FOOD & BOOZE
My shrimp are very tall
GRENADA—What’s better than a day at the beach? The supper that follows it, of course. The food scene in Grenada is relatively robust for an island of just 110,000. We experience it first at the family-run Calabash Hotel, the island’s only Relais & Château-rated property on the southern Lance Aux Epines Beach. It only takes a few bites to be almost overwhelmed on the vine-covered terrace of the resort’s destination restaurant, Rhodes, its kitchen minded by British celebrity chef Gary Rhodes. We sink into our chairs and just let the food journey wash us away for a couple of hours. Thanks, Zack!
Winning over tourist hearts—and thereby, dollars—through their stomachs is a win-win. At Laluna, the Italian-Caribbean fare sticks to our ribs, the menu’s homemade ravioli, pastas and risotto propped up by deliciousness like lionfish smothered in butter and grilled barracuda with pineapple salsa. We drift into dessert watching the bats dive-bombing the pool to take sips.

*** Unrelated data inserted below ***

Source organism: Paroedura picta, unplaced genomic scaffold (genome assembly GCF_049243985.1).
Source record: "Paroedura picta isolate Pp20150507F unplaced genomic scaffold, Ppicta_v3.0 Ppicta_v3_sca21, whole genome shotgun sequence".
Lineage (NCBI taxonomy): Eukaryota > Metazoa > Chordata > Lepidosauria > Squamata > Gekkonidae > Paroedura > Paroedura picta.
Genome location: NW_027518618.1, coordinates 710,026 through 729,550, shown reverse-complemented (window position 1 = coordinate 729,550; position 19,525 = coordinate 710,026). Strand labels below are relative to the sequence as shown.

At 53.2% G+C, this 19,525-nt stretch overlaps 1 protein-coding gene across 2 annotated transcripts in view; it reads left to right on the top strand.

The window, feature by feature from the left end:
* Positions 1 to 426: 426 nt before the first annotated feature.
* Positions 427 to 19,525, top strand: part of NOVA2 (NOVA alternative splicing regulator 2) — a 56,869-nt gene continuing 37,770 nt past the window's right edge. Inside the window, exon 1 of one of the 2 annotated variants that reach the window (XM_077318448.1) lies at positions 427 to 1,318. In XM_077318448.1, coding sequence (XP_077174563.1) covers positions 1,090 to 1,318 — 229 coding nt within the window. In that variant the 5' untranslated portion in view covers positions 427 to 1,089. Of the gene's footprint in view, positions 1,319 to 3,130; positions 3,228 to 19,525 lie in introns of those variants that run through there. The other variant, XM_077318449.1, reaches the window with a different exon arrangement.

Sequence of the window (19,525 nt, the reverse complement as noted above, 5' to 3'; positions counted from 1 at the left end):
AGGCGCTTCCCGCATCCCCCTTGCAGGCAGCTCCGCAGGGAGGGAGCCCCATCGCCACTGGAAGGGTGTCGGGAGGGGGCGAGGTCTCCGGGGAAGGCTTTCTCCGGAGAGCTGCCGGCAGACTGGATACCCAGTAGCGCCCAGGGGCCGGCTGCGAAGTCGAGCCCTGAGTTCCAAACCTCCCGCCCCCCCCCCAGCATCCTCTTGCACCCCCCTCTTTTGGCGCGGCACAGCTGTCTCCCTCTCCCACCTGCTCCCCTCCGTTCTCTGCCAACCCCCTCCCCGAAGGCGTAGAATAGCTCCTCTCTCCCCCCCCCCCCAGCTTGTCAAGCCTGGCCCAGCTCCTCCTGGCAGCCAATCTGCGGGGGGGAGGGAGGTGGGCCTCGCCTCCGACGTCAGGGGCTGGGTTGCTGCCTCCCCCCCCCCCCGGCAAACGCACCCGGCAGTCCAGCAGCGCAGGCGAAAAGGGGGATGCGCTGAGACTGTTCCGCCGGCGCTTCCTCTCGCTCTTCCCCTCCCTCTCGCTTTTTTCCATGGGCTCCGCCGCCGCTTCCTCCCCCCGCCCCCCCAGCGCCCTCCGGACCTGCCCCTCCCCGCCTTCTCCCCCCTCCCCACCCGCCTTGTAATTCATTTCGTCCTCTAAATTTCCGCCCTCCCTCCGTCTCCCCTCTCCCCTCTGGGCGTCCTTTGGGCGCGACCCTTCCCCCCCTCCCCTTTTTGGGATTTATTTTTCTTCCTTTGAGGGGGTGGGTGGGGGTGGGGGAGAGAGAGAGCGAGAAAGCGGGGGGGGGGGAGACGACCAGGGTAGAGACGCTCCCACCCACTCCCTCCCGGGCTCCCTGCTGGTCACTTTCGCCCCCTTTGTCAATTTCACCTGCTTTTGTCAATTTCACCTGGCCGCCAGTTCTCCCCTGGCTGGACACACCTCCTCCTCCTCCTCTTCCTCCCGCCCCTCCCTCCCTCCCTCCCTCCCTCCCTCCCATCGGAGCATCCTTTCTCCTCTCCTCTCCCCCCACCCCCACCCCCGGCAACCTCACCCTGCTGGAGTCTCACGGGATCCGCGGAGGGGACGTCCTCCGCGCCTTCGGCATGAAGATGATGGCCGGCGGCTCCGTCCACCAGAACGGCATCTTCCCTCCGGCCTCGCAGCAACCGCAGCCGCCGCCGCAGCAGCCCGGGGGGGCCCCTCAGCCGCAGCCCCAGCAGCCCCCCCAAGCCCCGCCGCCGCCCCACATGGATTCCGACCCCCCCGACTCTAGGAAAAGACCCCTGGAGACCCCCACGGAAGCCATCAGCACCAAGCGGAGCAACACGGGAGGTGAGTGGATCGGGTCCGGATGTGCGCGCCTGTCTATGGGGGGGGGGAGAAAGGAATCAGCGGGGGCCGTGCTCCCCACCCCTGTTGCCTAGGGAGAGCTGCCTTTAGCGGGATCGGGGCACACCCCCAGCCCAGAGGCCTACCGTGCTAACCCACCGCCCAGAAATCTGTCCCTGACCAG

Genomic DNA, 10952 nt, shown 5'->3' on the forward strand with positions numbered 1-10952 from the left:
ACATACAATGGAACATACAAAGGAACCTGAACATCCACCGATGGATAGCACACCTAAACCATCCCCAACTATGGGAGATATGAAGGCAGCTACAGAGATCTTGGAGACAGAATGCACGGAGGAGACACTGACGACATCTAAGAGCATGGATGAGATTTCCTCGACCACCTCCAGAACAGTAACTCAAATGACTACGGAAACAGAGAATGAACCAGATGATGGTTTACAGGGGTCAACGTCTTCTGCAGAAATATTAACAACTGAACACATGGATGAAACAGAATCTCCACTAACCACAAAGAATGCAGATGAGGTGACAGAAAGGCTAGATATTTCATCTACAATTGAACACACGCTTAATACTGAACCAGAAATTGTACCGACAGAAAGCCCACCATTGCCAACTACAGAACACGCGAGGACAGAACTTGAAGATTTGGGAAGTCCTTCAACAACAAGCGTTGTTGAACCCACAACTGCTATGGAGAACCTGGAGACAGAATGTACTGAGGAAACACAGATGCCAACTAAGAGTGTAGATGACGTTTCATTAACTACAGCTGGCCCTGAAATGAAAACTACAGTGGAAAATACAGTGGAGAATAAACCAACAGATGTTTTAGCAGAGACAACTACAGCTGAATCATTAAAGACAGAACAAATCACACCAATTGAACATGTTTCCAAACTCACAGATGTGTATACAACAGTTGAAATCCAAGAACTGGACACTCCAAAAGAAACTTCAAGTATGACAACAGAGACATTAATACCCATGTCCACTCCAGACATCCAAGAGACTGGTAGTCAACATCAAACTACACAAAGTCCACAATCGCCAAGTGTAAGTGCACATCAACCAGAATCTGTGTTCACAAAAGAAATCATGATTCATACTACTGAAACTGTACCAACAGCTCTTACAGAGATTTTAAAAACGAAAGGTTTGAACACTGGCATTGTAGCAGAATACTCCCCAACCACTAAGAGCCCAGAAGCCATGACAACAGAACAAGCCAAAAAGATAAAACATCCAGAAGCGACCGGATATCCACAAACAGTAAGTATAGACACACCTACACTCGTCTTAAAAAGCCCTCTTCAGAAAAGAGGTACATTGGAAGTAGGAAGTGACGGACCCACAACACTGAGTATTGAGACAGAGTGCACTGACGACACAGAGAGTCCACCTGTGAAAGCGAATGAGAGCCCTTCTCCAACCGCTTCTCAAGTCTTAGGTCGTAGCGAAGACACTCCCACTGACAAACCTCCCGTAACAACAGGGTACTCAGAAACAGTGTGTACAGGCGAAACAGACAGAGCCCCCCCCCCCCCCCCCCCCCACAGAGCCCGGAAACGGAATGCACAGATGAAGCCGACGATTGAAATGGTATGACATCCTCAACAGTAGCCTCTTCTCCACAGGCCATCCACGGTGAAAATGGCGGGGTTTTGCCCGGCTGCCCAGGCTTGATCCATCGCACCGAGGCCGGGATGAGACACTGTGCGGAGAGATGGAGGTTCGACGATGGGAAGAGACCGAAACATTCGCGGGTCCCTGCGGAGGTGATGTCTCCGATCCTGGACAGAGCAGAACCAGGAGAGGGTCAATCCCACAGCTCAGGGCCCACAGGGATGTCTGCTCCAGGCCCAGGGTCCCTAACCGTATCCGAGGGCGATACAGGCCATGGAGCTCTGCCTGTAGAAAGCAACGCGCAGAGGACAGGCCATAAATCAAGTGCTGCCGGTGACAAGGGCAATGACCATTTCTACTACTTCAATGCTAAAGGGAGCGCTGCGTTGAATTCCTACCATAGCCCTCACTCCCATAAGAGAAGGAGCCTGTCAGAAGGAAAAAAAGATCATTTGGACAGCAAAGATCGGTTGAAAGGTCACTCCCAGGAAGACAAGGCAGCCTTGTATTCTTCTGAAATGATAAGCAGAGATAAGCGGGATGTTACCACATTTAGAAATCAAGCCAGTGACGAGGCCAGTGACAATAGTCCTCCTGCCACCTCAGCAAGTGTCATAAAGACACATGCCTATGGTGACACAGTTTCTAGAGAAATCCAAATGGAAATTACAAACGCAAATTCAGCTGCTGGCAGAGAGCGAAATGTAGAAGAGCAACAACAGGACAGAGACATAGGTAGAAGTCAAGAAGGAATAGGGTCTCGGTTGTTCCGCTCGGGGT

Over at the bustling Coconut Beach Restaurant, dishes like curried conch and ginger lobster get the full French Creole treatment, right down to the pumpkin soup. And at Aquarium on Magazine Beach, a whirl of waiters swirl around with tray after tray of gorgeous seafood—roasted black cod, curried conch or “lambie,” tuna tartare, tandoori shrimp. We are in heaven, snapped out of the reverie by a steel drum band. How they manage to play so quietly I’ll never know.
The main reason Grenada’s menus hit the spot is thanks to the many spices the island is well-known for: nutmeg and mace, turmeric, cinnamon, pimento, bay leaves, cloves and ginger. As well, the tree-to-bar chocolate is beyond good. All of the above made it into my luggage, treats for everyone that pack flat. We actually stop into the House of Chocolate twice and hope they don’t remember us the second time. They do, but they don’t care.